The U.S. State Department’s environmental assessment for the proposed Keystone XL pipeline seriously underestimates its potential impact on oil production from Canada’s tar sands and the ensuing carbon emissions, according to a report released Monday by the British environmental group Carbon Tracker Initiative.
Carbon Tracker, a non-profit that studies how carbon budgets interact with financial markets, argues that the State Department mistakenly assumed that climate change wouldn’t be a priority and that therefore oil demand and prices would be high enough to ensure profitable production from the oil sands of Alberta.
At the end of January, the State Department issued its final environmental impact statement on the pipeline project, concluding that President Barack Obama’s approval or denial of any specific project to transport oil “remains unlikely to significantly impact the rate of extraction in the oil sands, or the continued demand for heavy crude oil at refineries in the United States.”
“Significance, as many have said, is in the eye of the beholder,” Carbon Tracker’s report states. In other words, the tar sands oil will end of being burned regardless of the pipeline decision.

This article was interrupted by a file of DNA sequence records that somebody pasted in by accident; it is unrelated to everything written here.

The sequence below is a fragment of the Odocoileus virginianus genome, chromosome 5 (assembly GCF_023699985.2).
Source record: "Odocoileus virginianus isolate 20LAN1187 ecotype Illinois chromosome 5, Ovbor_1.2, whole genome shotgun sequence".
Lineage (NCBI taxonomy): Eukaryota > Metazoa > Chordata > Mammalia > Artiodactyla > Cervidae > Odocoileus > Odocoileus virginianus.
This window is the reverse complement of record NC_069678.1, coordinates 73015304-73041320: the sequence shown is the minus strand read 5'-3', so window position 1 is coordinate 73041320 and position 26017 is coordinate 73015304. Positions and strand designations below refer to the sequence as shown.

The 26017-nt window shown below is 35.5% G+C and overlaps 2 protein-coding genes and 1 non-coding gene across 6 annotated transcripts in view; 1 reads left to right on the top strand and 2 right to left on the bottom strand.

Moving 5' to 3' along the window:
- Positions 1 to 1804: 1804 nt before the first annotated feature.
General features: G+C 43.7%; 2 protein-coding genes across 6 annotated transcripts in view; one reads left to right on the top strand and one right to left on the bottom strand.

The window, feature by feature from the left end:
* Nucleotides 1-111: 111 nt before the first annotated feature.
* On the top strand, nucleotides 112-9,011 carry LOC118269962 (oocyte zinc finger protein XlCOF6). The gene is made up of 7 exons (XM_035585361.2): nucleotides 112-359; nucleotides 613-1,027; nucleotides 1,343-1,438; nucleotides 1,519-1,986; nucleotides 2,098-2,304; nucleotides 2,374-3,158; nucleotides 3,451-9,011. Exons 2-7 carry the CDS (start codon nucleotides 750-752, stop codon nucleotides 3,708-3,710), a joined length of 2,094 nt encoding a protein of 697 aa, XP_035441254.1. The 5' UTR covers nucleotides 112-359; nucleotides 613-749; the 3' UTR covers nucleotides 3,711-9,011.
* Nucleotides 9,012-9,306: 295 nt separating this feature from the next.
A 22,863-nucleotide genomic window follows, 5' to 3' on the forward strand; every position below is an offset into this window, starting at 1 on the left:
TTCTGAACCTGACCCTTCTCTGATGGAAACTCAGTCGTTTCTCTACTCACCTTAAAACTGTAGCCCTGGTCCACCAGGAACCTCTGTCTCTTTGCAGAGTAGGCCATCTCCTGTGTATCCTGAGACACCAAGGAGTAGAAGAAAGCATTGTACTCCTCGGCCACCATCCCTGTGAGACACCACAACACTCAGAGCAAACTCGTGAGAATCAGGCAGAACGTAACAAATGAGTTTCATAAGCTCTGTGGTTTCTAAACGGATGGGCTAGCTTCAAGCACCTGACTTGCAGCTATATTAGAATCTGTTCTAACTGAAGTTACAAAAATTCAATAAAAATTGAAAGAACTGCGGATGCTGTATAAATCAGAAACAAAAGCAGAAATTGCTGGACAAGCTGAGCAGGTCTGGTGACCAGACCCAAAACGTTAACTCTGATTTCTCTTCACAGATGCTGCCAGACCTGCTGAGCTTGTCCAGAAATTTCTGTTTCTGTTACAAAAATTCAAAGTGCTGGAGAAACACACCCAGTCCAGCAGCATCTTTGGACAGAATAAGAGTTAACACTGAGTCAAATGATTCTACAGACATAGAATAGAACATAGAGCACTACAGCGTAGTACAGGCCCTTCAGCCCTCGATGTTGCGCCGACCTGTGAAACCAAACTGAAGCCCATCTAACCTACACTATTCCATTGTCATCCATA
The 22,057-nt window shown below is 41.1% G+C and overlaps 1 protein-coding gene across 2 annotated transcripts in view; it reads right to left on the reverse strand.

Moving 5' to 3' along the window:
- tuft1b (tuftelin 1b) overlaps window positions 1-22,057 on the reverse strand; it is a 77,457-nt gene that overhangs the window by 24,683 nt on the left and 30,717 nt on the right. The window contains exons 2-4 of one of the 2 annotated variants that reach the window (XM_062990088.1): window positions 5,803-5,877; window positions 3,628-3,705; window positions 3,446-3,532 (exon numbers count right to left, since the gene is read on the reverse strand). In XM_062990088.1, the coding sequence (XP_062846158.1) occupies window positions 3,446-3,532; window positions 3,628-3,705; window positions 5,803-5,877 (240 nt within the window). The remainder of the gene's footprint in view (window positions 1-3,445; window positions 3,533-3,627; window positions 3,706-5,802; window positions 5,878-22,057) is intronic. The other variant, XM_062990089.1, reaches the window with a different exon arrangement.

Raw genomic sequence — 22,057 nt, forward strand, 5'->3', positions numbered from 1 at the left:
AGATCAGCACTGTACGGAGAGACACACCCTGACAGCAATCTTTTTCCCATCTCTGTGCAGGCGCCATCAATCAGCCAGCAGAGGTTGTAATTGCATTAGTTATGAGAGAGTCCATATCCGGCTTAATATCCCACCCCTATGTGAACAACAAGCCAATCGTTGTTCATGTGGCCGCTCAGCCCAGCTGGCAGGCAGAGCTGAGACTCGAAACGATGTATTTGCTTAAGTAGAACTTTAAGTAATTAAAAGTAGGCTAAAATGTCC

Carbon emissions from extracting in western Canada’s oil sands, one of the world’s largest sources of unconventional oil in the world, add up to 3.9 percent of the global carbon budget set by the United Nations to counter climate change, while carbon emissions from potential production enabled by the Keystone XL pipeline would account for another 0.5 percent.
“The U.S. president has to decide if just one single pipeline that could use up 0.5 percent of the total remaining 2°C global carbon budget is indeed significant,” Carbon Tracker’s report states, referring to the goal of keeping global temperature rise under 2 degrees Celsius by 2100.
Carbon Tracker argues that the Obama administration should provide a “significance test” that is measurable for each project proposed, including the Keystone XL pipeline.
“Otherwise any and all projects can pass the significance test regardless of carbon emissions and climate-forcing impact,” Carbon Tracker said.
The group expressed frustration at what it called a lack of transparency in the State Department, making it difficult to examine how the agency derived its data from some models. The State Department has adopted some of Carbon Tracker's methodology in its environmental impact statements but came to different conclusions.
In addition, the group argues that alternative transport for crude, particularly rail, is far from certain, a key premise the State Department opposed to conclude the pipeline would not significantly affect carbon emissions. The State Department report concluded that oil industry players would ship crude by rail or other means if the Keystone XL pipeline was denied, which would mean carbon emissions would remain about the same with or without the pipeline.
Carbon Tracker says the price of oil would have to be higher to make shipping by rail cost-effective, and the State Department failed to consider this option.